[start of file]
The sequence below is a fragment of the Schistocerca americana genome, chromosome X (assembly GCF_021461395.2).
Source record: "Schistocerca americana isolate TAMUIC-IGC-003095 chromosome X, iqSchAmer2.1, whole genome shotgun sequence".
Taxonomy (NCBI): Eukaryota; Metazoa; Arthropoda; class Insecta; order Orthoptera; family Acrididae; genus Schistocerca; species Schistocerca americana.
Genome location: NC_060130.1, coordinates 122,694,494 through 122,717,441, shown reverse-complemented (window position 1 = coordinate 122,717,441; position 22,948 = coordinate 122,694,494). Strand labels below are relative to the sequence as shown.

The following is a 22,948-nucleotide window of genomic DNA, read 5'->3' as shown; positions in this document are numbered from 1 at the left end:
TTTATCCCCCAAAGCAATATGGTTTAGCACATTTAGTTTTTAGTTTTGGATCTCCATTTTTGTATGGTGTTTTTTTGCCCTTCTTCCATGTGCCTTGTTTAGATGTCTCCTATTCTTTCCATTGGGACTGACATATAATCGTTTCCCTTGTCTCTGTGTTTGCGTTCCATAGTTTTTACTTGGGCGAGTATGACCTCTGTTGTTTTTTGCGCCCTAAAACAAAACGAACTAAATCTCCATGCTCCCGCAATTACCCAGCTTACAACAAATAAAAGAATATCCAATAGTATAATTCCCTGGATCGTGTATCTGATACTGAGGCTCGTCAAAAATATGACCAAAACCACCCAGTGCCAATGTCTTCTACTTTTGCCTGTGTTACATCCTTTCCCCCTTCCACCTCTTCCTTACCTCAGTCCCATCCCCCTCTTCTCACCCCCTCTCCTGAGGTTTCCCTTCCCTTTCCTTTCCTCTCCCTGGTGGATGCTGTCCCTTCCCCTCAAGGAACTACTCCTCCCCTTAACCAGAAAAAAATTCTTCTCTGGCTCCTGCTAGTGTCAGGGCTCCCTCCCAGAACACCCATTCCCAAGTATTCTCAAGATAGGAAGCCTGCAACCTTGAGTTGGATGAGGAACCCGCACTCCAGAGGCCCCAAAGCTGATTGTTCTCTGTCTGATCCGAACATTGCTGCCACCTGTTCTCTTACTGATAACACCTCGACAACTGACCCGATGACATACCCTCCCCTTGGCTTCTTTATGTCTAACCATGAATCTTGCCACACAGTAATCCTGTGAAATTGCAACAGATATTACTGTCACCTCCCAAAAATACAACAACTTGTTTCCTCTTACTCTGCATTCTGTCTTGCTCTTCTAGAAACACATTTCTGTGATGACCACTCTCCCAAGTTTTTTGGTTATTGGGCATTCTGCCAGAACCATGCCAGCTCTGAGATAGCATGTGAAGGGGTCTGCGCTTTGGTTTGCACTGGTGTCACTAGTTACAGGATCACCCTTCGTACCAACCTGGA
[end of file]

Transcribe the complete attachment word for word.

The sequence below is a fragment of the Schistocerca americana genome, chromosome X (assembly GCF_021461395.2).
Source record: "Schistocerca americana isolate TAMUIC-IGC-003095 chromosome X, iqSchAmer2.1, whole genome shotgun sequence".
Taxonomy (NCBI): Eukaryota; Metazoa; Arthropoda; class Insecta; order Orthoptera; family Acrididae; genus Schistocerca; species Schistocerca americana.
Genome location: NC_060130.1, coordinates 122,694,494 through 122,717,441, shown reverse-complemented (window position 1 = coordinate 122,717,441; position 22,948 = coordinate 122,694,494). Strand labels below are relative to the sequence as shown.

The following is a 22,948-nucleotide window of genomic DNA, read 5'->3' as shown; positions in this document are numbered from 1 at the left end:
TTTATCCCCCAAAGCAATATGGTTTAGCACATTTAGTTTTTAGTTTTGGATCTCCATTTTTGTATGGTGTTTTTTTGCCCTTCTTCCATGTGCCTTGTTTAGATGTCTCCTATTCTTTCCATTGGGACTGACATATAATCGTTTCCCTTGTCTCTGTGTTTGCGTTCCATAGTTTTTACTTGGGCGAGTATGACCTCTGTTGTTTTTTGCGCCCTAAAACAAAACGAACTAAATCTCCATGCTCCCGCAATTACCCAGCTTACAACAAATAAAAGAATATCCAATAGTATAATTCCCTGGATCGTGTATCTGATACTGAGGCTCGTCAAAAATATGACCAAAACCACCCAGTGCCAATGTCTTCTACTTTTGCCTGTGTTACATCCTTTCCCCCTTCCACCTCTTCCTTACCTCAGTCCCATCCCCCTCTTCTCACCCCCTCTCCTGAGGTTTCCCTTCCCTTTCCTTTCCTCTCCCTGGTGGATGCTGTCCCTTCCCCTCAAGGAACTACTCCTCCCCTTAACCAGAAAAAAATTCTTCTCTGGCTCCTGCTAGTGTCAGGGCTCCCTCCCAGAACACCCATTCCCAAGTATTCTCAAGATAGGAAGCCTGCAACCTTGAGTTGGATGAGGAACCCGCACTCCAGAGGCCCCAAAGCTGATTGTTCTCTGTCTGATCCGAACATTGCTGCCACCTGTTCTCTTACTGATAACACCTCGACAACTGACCCGATGACATACCCTCCCCTTGGCTTCTTTATGTCTAACCATGAATCTTGCCACACAGTAATCCTGTGAAATTGCAACAGATATTACTGTCACCTCCCAAAAATACAACAACTTGTTTCCTCTTACTCTGCATTCTGTCTTGCTCTTCTAGAAACACATTTCTGTGATGACCACTCTCCCAAGTTTTTTGGTTATTGGGCATTCTGCCAGAACCATGCCAGCTCTGAGATAGCATGTGAAGGGGTCTGCGCTTTGGTTTGCACTGGTGTCACTAGTTACAGGATCACCCTTCGTACCAACCTGGA